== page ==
Teen Dancer Gives Back By Helping Aspiring Dancers with Clothing, Equipment

Daily Point of Light # 6317 Aug 1, 2018

Three years ago, Flynn Kemh – an eleven-year-old at the time – says she started to realize there were some children in her dance classes who could no longer afford to come. Flynn, who has danced since she was a toddler, decided to do something for her peers and all those who weren’t as fortunate to do what they love. So she created Born to Dance.

Today, the 15-year-old high school student, who lists ballet, jazz, modern and pointe among her passions, has collected and distributed more than $40,000 worth of dance equipment to local organizations. She’s also partnered with dance studios to provide classes to special needs students at no cost to their parents. Helping hundreds of children thus far, Flynn is making a difference by sharing her passion for dance with underserved and disadvantaged communities, and is today’s Daily Point of Light Award honoree. Points of Light spoke to Flynn to learn more about her work with Born to Dance.

Flynn Kehm delivering donations./Courtesy Flynn Kehm

What inspires you to volunteer?

I started to notice at my own dance studio that some people I was friends with couldn’t afford dance classes or attire. It made me feel really upset, I’d never noticed it before. I wanted to do anything to make sure people could keep doing what they love.

Describe your volunteer role with Born to Dance.

I hold donation drives and work closely with my community to collect and personally deliver donations. During the donation drives, I usually have some of my friends help me. Day-to-day, I am emailing people thanking them for donations, as we accept donations year-round. I do a lot of research to identify organizations that will accept our donations.

You’re a rising sophomore in high school. How do you manage school, dance and your volunteerism?

During the week, I focus on school and dance classes, but over the weekends I focus on Born to Dance. I love working on Born to Dance. When you can see the looks on people’s faces, and how happy the kids are to receive the opportunity to do what they love, it’s life changing.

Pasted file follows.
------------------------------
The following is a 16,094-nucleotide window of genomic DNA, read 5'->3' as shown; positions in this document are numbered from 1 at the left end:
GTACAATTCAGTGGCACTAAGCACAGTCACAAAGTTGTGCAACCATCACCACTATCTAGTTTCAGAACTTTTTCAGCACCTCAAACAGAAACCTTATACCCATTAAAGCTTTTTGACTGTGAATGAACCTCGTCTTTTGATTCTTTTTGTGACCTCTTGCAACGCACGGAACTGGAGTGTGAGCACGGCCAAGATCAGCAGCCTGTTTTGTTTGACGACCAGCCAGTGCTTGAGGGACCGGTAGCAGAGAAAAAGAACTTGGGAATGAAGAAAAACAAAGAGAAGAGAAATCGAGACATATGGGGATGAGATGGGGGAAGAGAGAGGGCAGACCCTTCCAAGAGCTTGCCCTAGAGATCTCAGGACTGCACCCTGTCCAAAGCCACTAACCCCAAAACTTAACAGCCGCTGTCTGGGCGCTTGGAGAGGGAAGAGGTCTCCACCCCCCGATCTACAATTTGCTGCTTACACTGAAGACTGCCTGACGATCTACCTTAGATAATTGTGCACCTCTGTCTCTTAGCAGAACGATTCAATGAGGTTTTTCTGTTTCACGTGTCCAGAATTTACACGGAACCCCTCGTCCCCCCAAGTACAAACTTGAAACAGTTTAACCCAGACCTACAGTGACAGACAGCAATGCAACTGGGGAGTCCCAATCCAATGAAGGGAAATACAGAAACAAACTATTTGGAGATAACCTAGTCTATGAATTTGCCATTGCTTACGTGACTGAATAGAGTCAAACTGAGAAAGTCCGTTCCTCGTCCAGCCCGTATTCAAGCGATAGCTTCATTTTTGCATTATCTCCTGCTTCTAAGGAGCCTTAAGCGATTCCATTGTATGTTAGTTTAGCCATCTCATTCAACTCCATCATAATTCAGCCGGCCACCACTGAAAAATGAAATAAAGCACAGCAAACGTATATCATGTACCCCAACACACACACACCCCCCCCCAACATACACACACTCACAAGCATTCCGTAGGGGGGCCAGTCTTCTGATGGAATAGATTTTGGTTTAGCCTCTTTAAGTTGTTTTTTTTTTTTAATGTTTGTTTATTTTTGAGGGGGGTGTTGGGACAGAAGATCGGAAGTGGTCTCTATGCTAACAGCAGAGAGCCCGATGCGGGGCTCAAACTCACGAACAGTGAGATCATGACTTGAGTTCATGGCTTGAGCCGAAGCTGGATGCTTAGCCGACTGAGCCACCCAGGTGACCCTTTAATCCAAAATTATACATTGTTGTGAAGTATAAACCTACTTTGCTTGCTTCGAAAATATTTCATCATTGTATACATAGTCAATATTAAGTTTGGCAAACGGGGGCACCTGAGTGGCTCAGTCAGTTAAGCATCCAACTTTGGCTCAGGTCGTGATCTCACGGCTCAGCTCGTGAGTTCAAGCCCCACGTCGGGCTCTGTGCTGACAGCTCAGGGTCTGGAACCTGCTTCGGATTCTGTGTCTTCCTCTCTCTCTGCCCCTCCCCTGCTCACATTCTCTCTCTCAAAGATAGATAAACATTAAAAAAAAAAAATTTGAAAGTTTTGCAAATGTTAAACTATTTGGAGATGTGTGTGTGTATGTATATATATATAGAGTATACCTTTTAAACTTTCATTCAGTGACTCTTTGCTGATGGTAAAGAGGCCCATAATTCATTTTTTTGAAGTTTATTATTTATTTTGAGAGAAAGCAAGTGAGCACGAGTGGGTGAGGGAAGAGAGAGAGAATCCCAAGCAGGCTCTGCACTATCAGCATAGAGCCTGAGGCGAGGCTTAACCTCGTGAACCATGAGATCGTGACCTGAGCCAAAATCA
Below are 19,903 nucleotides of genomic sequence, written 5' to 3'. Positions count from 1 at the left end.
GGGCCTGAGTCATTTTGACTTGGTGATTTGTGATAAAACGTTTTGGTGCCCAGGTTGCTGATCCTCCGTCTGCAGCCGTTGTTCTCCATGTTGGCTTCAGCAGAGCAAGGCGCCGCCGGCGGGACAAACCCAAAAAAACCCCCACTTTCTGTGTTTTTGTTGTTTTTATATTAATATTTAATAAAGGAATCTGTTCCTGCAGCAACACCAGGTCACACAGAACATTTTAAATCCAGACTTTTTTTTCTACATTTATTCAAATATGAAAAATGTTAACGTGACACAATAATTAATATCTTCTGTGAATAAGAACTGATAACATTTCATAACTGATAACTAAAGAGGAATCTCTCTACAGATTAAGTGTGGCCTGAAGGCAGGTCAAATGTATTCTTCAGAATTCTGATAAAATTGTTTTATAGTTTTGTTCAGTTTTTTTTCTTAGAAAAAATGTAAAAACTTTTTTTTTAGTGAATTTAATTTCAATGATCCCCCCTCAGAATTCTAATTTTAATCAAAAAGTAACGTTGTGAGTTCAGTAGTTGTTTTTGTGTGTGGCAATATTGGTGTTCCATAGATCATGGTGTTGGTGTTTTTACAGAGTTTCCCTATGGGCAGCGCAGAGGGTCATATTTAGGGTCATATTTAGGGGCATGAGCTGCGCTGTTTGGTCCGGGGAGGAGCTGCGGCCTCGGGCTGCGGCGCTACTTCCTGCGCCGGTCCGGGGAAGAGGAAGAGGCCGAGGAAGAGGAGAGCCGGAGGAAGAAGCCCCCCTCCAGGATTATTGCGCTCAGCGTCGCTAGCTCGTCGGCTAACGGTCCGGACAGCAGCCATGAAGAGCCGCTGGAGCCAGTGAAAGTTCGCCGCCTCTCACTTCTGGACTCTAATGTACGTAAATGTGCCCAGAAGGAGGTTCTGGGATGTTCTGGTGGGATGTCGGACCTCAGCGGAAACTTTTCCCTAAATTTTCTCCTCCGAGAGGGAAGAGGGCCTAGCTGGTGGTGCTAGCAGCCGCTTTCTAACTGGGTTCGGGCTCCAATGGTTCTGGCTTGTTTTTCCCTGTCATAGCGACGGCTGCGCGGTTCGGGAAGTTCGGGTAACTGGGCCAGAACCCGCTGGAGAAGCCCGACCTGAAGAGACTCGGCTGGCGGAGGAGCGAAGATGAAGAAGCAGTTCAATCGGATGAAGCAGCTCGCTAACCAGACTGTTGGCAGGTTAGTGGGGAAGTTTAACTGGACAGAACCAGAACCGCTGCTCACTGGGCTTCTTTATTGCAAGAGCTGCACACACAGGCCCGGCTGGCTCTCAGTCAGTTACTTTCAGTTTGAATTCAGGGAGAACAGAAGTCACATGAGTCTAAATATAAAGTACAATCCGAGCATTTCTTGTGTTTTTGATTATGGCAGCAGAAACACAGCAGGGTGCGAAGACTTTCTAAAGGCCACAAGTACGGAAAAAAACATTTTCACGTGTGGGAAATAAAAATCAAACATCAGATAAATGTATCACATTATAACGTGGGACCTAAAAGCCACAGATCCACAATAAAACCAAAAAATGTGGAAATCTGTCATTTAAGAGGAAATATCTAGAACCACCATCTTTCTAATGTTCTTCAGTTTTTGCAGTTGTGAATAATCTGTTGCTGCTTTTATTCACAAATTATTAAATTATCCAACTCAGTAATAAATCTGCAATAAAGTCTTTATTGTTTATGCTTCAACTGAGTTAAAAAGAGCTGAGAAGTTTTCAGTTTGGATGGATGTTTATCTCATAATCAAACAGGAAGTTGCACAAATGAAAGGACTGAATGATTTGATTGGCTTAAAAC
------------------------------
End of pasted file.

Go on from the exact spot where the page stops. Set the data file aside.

What’s been the most rewarding part of your work?

In my last donation drive in January, I met the parents of a girl who was on a dance team in my school district, she’d recently passed away in a car accident. Her parents came to my drive, and gave us some of her old costumes. It was such a beautiful experience because they were happy to help others even though they’d been hurt. They just wanted to carry on their daughter’s kind heart through their donation.


What have you learned through your experiences as a volunteer?

I’m more open-minded now. Meeting some of the children that don’t have as much as others, it’s made me understand how much help people in the world need. It just clicked. I want to keep changing and trying to help the world as much as I can.

You’re giving back to disaster areas too. Explain.

I’d wanted to help Puerto Rico after the island was hit by Hurricane Maria. I ended up emailing a local performing arts school in PR that needed help, and we mailed dance attire to them. Our donation restored a little bit of hope and normalcy for those children. They’d lost almost everything. For them to be able to go back to dance school, and take a break from worrying about the issues they face at home – lack of power, water. (Dance) just let them be a child in that moment.

What upcoming event are you working on for Born to Dance?

Born to Dance will hold another donation drive in January 2019. Check our website for more information.

Why do you think it’s important for others to give back?  

It’s rewarding to know that you’ve helped someone, and see that help literally change somebody’s life. Dancing has given me more self-confidence, and you can see that change in others we’ve helped, too.

What do you want people to learn from your story?

I want people to know that any little thing they do to help someone can really impact their life. We live in a society and age where we don’t think about our effect on the world, and at my age, we tend to be more focused on things that revolve around ourselves. I’d urge my peers to really take the time to think about how they can help someone.

Do you want to make a difference in your community like Flynn? Visit All For Good for local volunteer opportunities.

Post written by Marlena Militana.

Brenda Solis